U.S. stocks were slightly lower in early afternoon trading on Tuesday as investors shunned riskier assets ahead of what is expected to be a busy Thursday, when Britain goes to the polls and former FBI director James Comey testifies before Congress.
Comey, who was investigating a possible collusion between Donald Trump’s presidential campaign and Russia to sway the 2016 U.S. election, was fired in May.
His testimony could dampen already flagging momentum for Trump’s legislative agenda of rolling back healthcare reforms and overhauling the tax code.
Investors will also watch out for the European Central Bank’s meet, where policymakers are expected to take a more benign view of the economy, according to sources.
“We have a relatively light week in terms of economic data and investors are awaiting Thursday’s events,” said Randy Frederick, vice president of trading and derivatives for Charles Schwab in Austin, Texas.
“The market’s reaction to Comey’s testimony would depend on if he says something new that nobody knows about, although, a lot of what he might be asked could be classified information.”
Safe havens were in favor, with gold XAU= touching its highest in about seven weeks and U.S. 10-year Treasury yields falling to their lowest levels since the days following the November election.
The Nasdaq Composite .IXIC was down 3.97 points, or 0.06 percent, at 6,291.72.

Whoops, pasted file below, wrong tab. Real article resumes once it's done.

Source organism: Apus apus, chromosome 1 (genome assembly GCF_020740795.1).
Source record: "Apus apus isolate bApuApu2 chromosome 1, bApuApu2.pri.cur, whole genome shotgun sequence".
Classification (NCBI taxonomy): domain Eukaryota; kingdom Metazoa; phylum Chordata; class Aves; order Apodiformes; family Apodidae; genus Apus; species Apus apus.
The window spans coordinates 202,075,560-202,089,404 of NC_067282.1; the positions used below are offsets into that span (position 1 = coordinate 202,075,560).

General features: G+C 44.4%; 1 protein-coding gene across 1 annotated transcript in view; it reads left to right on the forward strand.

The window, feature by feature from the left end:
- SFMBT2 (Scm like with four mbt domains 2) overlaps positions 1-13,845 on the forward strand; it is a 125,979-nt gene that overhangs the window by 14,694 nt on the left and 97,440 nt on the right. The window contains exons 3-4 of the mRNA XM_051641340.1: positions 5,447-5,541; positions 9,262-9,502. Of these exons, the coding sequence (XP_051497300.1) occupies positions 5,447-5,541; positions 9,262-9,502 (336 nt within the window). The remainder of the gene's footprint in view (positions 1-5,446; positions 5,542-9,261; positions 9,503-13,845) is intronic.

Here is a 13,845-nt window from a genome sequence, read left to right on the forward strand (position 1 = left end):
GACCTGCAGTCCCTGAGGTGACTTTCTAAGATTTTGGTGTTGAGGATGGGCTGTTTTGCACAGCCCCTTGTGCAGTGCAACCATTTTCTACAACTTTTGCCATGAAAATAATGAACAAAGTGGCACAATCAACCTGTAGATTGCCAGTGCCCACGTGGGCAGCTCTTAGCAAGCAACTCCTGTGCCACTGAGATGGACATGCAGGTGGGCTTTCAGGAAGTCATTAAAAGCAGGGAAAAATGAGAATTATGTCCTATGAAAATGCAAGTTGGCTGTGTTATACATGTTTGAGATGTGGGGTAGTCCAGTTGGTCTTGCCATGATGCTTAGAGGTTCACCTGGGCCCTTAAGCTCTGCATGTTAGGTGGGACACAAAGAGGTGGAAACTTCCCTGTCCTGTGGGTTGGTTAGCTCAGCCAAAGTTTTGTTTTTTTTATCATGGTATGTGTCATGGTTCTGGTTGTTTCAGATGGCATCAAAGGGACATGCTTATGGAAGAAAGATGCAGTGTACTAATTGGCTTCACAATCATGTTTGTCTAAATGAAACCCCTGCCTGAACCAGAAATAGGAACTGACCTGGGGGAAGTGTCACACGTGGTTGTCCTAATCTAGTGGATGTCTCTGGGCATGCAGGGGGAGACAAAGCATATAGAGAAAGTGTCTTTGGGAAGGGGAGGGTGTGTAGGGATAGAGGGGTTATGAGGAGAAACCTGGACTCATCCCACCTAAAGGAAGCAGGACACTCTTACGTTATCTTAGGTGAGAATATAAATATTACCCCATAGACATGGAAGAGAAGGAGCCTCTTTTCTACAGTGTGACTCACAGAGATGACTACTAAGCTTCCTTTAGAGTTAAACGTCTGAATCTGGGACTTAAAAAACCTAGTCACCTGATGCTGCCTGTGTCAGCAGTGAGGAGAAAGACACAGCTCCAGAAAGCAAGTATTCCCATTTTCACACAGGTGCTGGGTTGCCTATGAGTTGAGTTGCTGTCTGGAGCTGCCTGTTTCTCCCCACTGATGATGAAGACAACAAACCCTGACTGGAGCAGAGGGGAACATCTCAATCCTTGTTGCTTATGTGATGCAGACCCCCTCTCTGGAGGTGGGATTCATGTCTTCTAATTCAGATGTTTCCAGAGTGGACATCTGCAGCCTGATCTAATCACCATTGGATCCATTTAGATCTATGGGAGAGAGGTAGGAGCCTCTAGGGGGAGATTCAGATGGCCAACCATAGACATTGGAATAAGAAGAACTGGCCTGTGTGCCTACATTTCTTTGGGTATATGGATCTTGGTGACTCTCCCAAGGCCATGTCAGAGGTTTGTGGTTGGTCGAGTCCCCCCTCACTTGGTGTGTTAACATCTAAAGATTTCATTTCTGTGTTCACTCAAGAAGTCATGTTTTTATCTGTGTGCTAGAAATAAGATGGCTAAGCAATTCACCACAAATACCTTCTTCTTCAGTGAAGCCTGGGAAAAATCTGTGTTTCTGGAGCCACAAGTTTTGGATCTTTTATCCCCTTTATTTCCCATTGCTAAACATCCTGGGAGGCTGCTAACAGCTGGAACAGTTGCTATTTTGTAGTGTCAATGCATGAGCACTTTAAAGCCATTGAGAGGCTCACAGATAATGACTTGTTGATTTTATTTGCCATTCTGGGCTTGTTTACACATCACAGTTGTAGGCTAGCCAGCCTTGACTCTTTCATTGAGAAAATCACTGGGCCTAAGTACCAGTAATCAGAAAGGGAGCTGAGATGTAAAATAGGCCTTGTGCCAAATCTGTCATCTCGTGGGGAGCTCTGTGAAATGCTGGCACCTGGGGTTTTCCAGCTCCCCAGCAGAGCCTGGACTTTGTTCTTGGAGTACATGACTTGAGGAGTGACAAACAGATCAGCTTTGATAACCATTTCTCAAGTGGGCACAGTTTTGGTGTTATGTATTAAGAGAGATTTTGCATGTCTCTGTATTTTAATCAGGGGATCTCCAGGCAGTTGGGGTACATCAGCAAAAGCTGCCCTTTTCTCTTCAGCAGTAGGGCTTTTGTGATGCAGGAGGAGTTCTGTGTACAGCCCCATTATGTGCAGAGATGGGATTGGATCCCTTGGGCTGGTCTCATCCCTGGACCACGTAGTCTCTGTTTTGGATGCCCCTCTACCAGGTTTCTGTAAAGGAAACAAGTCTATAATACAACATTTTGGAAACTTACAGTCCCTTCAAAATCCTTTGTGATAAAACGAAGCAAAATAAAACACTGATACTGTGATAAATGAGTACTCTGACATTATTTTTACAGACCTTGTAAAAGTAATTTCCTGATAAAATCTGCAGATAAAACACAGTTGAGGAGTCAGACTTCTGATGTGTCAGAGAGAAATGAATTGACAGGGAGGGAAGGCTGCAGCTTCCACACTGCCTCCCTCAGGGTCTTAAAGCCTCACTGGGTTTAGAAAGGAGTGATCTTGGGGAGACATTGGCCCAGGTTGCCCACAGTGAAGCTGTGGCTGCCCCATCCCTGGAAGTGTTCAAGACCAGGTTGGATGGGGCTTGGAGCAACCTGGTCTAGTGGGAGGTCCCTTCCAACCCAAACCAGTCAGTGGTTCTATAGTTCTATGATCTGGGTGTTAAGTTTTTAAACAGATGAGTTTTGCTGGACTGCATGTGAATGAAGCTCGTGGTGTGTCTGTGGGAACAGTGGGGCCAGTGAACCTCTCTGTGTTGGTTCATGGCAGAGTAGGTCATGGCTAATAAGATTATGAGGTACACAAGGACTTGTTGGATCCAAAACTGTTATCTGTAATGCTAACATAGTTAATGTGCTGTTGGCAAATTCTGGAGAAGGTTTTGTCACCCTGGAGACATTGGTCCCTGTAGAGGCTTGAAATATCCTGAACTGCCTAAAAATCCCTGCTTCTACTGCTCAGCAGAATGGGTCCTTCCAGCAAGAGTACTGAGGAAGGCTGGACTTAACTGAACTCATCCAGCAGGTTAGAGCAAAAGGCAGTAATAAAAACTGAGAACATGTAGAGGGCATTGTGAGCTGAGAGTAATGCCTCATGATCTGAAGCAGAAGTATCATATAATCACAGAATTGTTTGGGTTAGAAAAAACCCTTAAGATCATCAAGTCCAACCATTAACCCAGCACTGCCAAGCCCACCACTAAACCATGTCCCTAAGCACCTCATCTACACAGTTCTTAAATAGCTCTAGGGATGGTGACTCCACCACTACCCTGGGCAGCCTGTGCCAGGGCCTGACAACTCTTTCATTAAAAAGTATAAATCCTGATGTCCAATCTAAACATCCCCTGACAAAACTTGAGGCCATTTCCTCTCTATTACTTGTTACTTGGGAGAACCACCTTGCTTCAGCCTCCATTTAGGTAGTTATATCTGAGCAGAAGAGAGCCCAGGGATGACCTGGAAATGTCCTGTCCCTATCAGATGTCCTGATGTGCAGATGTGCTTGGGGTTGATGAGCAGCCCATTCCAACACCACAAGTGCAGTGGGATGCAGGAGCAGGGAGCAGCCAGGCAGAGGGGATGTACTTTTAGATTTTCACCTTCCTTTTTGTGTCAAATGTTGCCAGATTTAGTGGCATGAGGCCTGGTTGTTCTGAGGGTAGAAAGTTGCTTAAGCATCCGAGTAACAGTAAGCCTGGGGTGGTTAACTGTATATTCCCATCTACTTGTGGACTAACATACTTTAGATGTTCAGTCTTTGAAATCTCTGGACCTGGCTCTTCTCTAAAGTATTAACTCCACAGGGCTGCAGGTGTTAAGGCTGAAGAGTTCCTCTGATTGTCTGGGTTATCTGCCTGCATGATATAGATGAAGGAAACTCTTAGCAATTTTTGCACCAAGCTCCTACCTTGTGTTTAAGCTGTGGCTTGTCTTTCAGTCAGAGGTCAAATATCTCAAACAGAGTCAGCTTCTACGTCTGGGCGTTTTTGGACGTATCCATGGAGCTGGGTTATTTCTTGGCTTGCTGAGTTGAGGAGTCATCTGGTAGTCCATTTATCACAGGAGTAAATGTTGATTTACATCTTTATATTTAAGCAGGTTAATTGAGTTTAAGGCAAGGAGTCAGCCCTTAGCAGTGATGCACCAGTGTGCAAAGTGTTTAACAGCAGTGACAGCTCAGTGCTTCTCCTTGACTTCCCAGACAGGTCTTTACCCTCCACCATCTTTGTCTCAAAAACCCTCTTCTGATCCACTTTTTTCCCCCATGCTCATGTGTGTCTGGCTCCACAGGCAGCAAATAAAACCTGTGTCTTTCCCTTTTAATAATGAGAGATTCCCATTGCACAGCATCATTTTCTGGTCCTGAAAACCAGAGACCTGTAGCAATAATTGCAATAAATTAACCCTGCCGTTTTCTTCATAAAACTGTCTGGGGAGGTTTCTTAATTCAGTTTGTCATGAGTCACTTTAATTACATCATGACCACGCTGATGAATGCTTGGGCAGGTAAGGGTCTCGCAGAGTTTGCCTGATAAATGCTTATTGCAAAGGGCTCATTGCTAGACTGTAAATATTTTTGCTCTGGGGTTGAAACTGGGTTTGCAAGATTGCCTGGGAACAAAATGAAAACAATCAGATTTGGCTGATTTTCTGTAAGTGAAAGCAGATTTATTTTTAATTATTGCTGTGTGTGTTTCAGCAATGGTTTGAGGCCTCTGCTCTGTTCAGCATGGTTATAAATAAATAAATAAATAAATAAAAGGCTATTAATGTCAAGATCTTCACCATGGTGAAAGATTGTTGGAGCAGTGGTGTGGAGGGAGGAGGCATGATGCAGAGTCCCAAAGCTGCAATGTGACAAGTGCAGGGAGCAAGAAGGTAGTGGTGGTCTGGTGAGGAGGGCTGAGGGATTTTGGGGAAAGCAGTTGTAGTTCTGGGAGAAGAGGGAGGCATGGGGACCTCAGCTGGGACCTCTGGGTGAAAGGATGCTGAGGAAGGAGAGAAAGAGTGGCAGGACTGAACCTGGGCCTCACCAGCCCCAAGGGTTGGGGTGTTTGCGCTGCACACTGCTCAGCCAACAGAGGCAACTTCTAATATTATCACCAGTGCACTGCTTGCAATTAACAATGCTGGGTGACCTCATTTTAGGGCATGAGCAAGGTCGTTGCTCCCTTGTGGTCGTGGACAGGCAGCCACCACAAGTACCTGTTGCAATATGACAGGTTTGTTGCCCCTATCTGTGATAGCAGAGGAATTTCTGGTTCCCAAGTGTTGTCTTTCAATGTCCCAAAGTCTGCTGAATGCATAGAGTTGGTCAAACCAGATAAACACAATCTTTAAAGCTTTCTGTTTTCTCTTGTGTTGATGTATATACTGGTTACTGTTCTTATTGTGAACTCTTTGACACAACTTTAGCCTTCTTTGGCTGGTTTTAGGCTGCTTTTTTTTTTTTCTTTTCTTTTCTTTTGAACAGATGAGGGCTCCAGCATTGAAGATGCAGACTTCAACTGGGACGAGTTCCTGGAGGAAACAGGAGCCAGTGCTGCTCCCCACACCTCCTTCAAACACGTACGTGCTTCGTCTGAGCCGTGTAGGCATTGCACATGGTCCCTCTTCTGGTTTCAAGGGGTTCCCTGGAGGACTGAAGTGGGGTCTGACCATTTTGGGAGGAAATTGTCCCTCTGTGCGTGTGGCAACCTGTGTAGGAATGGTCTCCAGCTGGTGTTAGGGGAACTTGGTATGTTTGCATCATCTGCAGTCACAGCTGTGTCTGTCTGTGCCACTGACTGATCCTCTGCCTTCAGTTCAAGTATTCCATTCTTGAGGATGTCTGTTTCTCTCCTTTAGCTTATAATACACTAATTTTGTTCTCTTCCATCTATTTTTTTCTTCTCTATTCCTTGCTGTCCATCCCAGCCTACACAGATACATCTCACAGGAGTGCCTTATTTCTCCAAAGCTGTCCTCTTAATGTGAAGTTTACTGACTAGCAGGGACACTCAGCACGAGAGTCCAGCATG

Six of the 11 major S&P 500 sectors were lower, with the consumer discretionary .SPLRCD and financial indexes .SPSY leading the decliners.
Walt Disney’s (DIS.N) 1 percent fall weighed the most on the consumer discretionary sector.
Shares of Wal-Mart Stores (WMT.N) fell 1.8 percent to $78.85, dragging down the Dow and the S&P.
Amazon.com (AMZN.O) said it would offer Prime subscription service at a discount to its U.S. customers on government aid, taking aim at a key customer base of the discount retailer. Amazon was up 0.2 percent.
HD Supply Holdings (HDS.O) plunged 19 percent to a near seven-month low of $33.41 after the industrial distributor said it would sell a unit to private equity firm for $2.5 billion. The stock was the second-biggest drag on the Nasdaq.
Michaels Cos (MIK.O) fell as much as 9 percent to a three-year low of $18.05 after the crafts and home decor retailer slashed its forecast.
Declining issues outnumbered advancers on the NYSE by 1,633 to 1,182. On the Nasdaq, 1,788 issues fell and 989 advanced.
The S&P 500 index showed 28 new 52-week highs and 11 new lows, while the Nasdaq recorded 82 new highs and 70 new lows.
(Reporting by Tanya Agrawal in Bengaluru; Editing by Anil D’Silva)